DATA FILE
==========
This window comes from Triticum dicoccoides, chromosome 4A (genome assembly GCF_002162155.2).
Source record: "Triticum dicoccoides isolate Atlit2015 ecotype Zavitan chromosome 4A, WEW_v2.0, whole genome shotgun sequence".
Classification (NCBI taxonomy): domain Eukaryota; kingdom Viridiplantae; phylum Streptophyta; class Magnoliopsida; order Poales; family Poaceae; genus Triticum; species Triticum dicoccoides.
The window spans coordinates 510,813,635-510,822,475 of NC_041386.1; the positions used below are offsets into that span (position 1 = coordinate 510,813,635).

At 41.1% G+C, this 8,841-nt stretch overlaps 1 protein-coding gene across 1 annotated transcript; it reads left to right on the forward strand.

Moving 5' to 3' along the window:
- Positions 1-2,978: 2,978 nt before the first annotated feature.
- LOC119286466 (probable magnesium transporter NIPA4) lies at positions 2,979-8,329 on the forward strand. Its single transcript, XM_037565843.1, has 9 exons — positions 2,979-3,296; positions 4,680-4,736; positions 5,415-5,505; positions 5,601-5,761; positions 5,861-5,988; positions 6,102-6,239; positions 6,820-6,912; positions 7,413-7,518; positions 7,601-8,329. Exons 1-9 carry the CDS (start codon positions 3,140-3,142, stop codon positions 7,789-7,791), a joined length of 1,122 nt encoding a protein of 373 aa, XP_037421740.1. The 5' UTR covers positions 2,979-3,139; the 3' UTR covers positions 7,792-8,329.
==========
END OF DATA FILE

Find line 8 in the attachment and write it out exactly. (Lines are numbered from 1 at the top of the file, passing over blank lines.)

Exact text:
- LOC119286466 (probable magnesium transporter NIPA4) lies at positions 2,979-8,329 on the forward strand. Its single transcript, XM_037565843.1, has 9 exons — positions 2,979-3,296; positions 4,680-4,736; positions 5,415-5,505; positions 5,601-5,761; positions 5,861-5,988; positions 6,102-6,239; positions 6,820-6,912; positions 7,413-7,518; positions 7,601-8,329. Exons 1-9 carry the CDS (start codon positions 3,140-3,142, stop codon positions 7,789-7,791), a joined length of 1,122 nt encoding a protein of 373 aa, XP_037421740.1. The 5' UTR covers positions 2,979-3,139; the 3' UTR covers positions 7,792-8,329.